Tess of the DUrbervilles
Thomas Hardy
Contributed by Harvey Landy

Thomas Hardy was born in 1840 in a small village in Dorset, an area of southern England steeped in history. One of the local landmarks, Corfe Castle, was once home for the kings of the ancient Saxon kingdom of Wessex. Hardy chose the name Wessex for the setting of his most important novels, including Tess of the dUrbervilles. Like the Durbeyfields in Tess the Hardys fancied themselves descendants of a noble and ancient family line. The Dorset Hardys were presumably a branch of the Le Hardys who claimed descent from Clement Le Hardy, a fifteenth-century lieutenant governor of the British Channel island of Jersey. Remote ties to Vice-Admiral Sir Thomas Masterman Hardy, who served with the British naval hero Nelson during the decisive battle of Trafalgar in 1805, were also possible.

Tess of the d’Urbervilles was published in 1891 and is one of Thomas Hardy’s most famous novels. It is a staunch criticism of the sexual and social hypocrisy found in English society in Hardy’s time, owing to the main character’s unjust suffering from a past which she cannot escape. Hardy’s critique stems from his deep moral sympathy for the lower classes, especially women. This novel was highly controversial in its time, due to its portrayal of how the rigidity of the English moral code spins Tess into an endless and tragic spiral. The novel’s successor, Jude the Obscure, published in 1894, also caused a sensation due to its honest look at how the self-righteousness of the upper classes had unfortunate results.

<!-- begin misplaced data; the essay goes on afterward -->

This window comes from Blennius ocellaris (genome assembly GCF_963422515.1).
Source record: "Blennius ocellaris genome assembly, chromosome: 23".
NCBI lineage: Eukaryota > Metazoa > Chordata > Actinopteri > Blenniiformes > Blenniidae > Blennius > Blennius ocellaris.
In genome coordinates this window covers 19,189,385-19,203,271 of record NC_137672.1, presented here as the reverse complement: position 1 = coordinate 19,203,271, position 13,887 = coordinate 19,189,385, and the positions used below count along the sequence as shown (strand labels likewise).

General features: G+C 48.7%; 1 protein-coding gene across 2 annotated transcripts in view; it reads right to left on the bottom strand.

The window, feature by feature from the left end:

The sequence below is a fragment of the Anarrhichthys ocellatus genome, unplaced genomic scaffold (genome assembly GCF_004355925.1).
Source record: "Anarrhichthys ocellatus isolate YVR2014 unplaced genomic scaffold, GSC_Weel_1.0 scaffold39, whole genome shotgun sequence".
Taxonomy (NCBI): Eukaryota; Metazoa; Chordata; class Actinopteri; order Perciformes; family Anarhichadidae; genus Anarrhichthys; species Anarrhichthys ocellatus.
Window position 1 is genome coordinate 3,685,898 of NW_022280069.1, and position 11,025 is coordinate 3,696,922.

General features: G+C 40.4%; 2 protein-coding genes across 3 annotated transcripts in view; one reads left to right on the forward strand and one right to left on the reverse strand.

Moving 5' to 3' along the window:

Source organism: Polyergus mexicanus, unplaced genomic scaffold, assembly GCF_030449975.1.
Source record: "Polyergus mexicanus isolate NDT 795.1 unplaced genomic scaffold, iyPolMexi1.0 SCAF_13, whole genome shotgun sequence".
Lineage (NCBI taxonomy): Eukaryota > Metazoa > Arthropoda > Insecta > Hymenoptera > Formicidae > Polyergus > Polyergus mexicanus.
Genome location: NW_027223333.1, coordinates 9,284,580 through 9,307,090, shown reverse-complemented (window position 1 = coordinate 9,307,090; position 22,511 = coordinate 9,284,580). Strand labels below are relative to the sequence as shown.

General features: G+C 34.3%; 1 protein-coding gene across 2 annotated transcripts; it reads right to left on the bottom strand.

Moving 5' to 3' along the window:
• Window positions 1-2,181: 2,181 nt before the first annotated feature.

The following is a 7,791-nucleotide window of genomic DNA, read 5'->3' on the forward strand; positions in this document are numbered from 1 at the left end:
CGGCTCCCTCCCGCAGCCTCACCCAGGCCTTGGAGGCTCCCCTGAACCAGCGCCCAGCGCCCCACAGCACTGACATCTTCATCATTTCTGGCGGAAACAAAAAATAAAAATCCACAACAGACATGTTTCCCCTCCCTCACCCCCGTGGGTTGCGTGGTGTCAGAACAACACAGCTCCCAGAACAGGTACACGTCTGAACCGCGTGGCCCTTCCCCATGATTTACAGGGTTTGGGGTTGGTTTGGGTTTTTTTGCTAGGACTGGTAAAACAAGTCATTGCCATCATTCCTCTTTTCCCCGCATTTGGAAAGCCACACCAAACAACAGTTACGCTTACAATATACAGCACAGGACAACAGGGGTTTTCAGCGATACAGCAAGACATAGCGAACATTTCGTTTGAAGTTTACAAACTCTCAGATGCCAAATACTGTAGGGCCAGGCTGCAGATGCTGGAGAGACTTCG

Above all, the novel criticizes the strict Victorian moral code, with its bias against women and the lower classes. Alec d’Urberville and Angel Clare are both characters, representative of their social classes in their relations with Tess. Angel’s family initially shuns his marriage to a country girl, though they might be more favorable to learn that Tess is a d’Urberville. The greatest irony of the novel, however, is that Alec is not even a true d’Urberville, meaning that Tess’ attempts to claim kin are fruitless from the very beginning. Hardy unravels this tragic novel as a commentary on how the pursuit of a noble blood line can have disastrous and painful outcomes.

Have study documents to share about Tess of the DUrbervilles? Upload them to earn free Studypool credits!